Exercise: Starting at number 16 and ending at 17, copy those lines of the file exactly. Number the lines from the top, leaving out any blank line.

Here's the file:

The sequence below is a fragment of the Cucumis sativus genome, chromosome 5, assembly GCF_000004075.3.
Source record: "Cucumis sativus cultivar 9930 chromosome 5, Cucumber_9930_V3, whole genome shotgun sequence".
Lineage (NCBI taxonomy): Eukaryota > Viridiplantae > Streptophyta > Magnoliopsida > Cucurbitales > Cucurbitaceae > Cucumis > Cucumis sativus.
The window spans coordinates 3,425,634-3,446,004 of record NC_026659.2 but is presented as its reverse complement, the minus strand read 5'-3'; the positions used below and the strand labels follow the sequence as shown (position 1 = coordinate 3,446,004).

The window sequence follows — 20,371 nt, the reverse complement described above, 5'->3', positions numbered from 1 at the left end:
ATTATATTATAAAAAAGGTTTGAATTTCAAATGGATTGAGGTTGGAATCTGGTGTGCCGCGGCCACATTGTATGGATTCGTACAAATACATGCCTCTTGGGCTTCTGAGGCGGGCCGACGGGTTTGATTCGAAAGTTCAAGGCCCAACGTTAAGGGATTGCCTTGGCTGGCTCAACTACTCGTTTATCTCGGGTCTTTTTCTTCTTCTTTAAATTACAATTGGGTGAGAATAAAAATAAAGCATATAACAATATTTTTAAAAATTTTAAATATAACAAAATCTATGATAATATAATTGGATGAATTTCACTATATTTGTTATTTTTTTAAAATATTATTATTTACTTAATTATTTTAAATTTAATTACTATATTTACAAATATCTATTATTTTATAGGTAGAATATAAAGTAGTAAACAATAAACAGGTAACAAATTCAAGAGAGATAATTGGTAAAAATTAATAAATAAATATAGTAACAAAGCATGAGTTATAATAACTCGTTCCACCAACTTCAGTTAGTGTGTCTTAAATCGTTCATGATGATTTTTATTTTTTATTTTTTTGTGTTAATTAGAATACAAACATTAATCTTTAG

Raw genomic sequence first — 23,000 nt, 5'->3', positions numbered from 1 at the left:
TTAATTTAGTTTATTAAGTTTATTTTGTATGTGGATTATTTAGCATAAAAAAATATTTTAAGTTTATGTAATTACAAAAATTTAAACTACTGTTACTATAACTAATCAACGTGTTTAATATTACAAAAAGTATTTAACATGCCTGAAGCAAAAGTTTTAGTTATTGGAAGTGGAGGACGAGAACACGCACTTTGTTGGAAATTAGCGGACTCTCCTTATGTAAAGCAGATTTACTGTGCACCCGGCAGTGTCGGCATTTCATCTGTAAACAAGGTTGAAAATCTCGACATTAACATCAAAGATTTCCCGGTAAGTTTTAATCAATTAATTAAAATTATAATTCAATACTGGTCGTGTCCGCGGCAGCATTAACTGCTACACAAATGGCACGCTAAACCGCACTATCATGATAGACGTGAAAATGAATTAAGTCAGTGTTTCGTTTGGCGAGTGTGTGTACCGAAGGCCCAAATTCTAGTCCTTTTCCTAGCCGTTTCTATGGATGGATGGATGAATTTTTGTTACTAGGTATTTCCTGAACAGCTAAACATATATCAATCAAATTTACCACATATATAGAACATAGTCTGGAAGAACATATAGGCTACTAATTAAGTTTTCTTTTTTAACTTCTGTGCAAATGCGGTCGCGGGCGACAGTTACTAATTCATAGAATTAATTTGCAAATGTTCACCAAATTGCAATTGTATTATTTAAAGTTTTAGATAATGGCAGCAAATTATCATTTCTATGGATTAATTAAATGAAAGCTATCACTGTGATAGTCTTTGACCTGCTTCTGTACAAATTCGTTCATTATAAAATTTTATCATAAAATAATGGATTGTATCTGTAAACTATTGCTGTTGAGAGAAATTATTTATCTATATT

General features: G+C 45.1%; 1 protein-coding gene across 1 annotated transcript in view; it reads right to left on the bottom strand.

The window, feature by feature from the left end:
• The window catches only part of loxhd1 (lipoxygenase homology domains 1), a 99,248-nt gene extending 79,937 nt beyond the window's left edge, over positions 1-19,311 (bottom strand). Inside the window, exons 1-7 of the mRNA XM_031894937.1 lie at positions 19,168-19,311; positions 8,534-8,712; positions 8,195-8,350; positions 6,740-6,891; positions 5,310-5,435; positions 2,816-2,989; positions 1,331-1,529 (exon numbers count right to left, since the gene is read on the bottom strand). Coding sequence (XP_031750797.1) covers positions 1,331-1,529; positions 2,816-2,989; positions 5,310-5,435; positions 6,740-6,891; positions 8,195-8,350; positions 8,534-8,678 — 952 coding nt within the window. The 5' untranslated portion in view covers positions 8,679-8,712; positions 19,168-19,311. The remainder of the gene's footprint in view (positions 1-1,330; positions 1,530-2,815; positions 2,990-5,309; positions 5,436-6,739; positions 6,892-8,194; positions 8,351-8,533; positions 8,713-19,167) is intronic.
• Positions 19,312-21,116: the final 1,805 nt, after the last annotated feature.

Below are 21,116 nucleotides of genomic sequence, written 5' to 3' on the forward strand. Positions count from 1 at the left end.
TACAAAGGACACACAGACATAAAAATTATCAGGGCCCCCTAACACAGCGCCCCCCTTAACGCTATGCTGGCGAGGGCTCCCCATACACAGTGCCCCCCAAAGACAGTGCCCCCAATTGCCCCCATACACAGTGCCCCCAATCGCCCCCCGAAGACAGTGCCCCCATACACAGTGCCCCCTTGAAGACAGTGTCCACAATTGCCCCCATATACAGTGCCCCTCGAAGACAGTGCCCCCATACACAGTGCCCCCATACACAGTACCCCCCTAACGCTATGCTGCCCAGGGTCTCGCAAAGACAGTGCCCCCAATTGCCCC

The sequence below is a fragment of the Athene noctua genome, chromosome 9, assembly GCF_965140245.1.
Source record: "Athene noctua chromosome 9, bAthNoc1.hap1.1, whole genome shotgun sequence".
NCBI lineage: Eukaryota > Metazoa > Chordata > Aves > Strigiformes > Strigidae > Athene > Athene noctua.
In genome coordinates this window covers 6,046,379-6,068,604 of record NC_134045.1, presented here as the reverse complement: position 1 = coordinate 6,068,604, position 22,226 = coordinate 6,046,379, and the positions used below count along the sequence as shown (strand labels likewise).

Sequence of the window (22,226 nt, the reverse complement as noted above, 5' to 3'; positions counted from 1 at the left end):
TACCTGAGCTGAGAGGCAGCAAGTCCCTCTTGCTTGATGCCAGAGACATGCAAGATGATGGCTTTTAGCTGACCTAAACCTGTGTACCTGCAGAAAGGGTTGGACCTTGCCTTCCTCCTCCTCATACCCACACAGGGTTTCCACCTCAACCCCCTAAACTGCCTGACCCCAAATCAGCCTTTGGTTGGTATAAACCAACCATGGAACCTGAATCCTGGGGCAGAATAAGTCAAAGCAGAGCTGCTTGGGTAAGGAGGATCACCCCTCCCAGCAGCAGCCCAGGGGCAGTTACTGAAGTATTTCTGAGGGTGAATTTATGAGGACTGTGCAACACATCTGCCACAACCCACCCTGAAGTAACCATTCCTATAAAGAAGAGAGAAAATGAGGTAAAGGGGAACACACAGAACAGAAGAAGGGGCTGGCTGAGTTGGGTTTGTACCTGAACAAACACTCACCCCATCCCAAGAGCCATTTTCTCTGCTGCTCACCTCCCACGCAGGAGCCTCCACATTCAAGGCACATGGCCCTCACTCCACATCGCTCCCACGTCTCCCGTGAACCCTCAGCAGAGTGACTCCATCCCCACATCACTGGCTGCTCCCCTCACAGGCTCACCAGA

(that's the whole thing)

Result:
Source record: "Athene noctua chromosome 9, bAthNoc1.hap1.1, whole genome shotgun sequence".
NCBI lineage: Eukaryota > Metazoa > Chordata > Aves > Strigiformes > Strigidae > Athene > Athene noctua.